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The risk with copper bullets is that they have the potential to not open up like a traditional lead bullet at slower speeds. I think that's the main reason they recommend dropping down a couple sizes, to get that extra speed to ensure they perform they way they're designed.

Agree.
 

BR-549

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The risk with copper bullets is that they have the potential to not open up like a traditional lead bullet at slower speeds. I think that's the main reason they recommend dropping down a couple sizes, to get that extra speed to ensure they perform they way they're designed.

Hornady GMX and Nosler E-Tips are very similar bullets.

But isn't that also why they added the poly tip? I am asking not disagreeing.
 
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I'm not questioning the point of higher speeds to open, but I think the volume/length of the bullet similar to the standard lead hybrids has a lot to do with it.

Twist rates on factory guns are generally designed for the common hunting load like 168 gr 308 or 95 gr .243.

If you assume 25/75 copper:lead ratios on a standard softpoint a copper solid will be 16% lighter at the same volume and since diameter fixed for the most part bullet weight correlates pretty well to length. The bullet length that stabilizes is limited by the twist rate which in .243 is 1:10 or 1:9.125 on most factory guns. In the case of 243 95 or 100 grain soft points are traditionally the load for deer sized game and Barnes makes an 80 grain TTSX and an 85 gr TSX which are both 15% lighter than a standard hybrid soft point. I don't think this happened by accident. If you look at a lot of barnes data they use typically the greatest rifling jump of most premium bullets so extra bullet length means less powder and you need a pretty good powder charge to achieve the velocity necessary for expansion.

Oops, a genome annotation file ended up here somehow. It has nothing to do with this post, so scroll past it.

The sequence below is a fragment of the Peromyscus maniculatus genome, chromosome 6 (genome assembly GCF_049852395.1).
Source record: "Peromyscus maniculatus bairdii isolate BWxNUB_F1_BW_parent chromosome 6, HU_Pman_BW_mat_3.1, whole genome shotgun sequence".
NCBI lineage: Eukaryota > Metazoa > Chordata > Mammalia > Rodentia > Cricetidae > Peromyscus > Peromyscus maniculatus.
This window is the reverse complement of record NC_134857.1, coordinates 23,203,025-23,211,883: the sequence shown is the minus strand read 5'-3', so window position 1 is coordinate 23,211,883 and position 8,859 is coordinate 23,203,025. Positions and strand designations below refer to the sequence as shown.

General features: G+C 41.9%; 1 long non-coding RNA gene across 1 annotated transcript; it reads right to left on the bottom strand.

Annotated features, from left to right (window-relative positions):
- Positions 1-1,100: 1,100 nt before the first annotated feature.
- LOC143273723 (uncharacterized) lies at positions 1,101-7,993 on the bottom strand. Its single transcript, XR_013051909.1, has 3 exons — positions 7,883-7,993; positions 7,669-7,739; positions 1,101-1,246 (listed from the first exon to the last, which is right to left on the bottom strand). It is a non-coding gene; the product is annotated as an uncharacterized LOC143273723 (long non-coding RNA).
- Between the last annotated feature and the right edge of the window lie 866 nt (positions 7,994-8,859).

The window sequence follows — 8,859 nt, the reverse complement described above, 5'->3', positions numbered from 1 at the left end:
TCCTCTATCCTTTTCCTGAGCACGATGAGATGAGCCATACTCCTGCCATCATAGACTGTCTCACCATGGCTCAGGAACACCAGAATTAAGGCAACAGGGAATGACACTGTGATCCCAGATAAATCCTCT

The bullets in this picture from left to right are 6mm 75 gr vmax, 87 gr vmax 80 gr TTSX 100 gr SPBT 105 gr AMAX. Notice how the TTSX length is pretty long for its weight.

huJDTcwl.jpg


The 3 in the middle do quite well with factory twist rates while the outlier especially the AMAX is pretty picky (it really needs 1:8). The load is aimed at hunters and very few guys in the hunting world want to wrestle trickier reloading with VLD bullets and slower twist rates.
 

HighDesertSage

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This is educational, not the answers I was expecting.

The answers here seem to indicate that a 150 gr TTSX bullet is good enough. I shoot 180 gr TTSX and the way it stopped in it's tracks with a liver shot I'd also say it's good enough so I'm not sure what these answers mean.

Should we expect the 150s coppers to work better than the 180 or 165 gr coppers? Why?

Also, is there a good alternative to the Barnes bullets? They support the dubious organization of SFW.

I don't know if they work better, but I do know the reason I shoot the 150 is they will kill elk and I like the idea of having a trajectory that allows for no trajectory compensation from 0 to 350.
 

Southwind

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I use 168's in the 300 magnums, 150 should work great in the 06 I would think you should be in the 2900 fps range.
 

schmalts

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Longer bullets perform better. They stabilize better than a short bullet and the shape helps retain speed (BC) than a short bullet. So a longer bullet is better than a short bullet of the same mass.
 
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Recon_Doc

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The 150s are a pleasure to shoot. Feels like a .243, and yes someone said about velocity. I am getting roughly 2850-2900 at the muzzle. I honestly thought when I posted this all people were going to say how badly I needed to shoot a .300 or .338. However, great conversation, thanks for all the feedback gents